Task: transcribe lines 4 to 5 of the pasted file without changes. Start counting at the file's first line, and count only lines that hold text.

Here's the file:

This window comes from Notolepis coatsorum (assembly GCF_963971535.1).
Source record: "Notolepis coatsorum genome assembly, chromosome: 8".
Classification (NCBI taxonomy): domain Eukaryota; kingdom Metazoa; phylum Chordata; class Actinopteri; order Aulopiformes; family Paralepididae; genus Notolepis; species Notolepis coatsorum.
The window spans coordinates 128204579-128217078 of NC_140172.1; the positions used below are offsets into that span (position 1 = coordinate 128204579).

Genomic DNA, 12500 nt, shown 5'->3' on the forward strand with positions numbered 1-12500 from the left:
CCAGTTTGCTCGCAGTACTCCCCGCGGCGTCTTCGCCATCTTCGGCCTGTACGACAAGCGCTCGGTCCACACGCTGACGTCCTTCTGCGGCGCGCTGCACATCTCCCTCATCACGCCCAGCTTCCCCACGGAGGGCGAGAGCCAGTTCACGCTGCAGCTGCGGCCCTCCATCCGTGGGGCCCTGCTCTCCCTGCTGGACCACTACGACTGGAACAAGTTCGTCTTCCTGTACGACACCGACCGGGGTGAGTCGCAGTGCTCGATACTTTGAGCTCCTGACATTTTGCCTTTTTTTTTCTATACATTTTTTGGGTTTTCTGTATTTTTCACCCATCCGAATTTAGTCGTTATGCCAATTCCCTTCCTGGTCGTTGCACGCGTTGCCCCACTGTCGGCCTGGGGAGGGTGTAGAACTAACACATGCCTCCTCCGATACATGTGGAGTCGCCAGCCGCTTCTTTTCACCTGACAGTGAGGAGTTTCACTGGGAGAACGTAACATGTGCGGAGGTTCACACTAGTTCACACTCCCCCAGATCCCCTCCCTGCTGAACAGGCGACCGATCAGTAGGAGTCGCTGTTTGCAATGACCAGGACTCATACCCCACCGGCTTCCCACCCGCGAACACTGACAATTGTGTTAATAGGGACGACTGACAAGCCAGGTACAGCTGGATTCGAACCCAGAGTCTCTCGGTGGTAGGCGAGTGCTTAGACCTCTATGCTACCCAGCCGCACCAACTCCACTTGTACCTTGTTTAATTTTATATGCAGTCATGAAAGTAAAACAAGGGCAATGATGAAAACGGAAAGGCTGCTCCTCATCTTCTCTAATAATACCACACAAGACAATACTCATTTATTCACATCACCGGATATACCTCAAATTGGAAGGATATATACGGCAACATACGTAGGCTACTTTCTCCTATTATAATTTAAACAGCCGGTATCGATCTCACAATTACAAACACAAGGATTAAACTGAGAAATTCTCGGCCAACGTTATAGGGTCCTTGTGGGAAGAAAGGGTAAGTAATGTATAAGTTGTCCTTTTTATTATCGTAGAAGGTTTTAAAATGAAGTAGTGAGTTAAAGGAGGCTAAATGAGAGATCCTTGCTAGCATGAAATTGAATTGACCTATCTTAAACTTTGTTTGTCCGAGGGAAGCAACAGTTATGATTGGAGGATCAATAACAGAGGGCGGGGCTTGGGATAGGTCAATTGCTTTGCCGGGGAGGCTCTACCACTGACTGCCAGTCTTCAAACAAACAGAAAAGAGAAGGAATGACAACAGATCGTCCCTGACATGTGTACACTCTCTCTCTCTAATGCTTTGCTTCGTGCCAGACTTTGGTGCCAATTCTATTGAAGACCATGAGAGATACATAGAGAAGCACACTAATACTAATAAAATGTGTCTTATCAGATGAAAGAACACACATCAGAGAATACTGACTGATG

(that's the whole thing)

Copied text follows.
The window spans coordinates 128204579-128217078 of NC_140172.1; the positions used below are offsets into that span (position 1 = coordinate 128204579).

Genomic DNA, 12500 nt, shown 5'->3' on the forward strand with positions numbered 1-12500 from the left: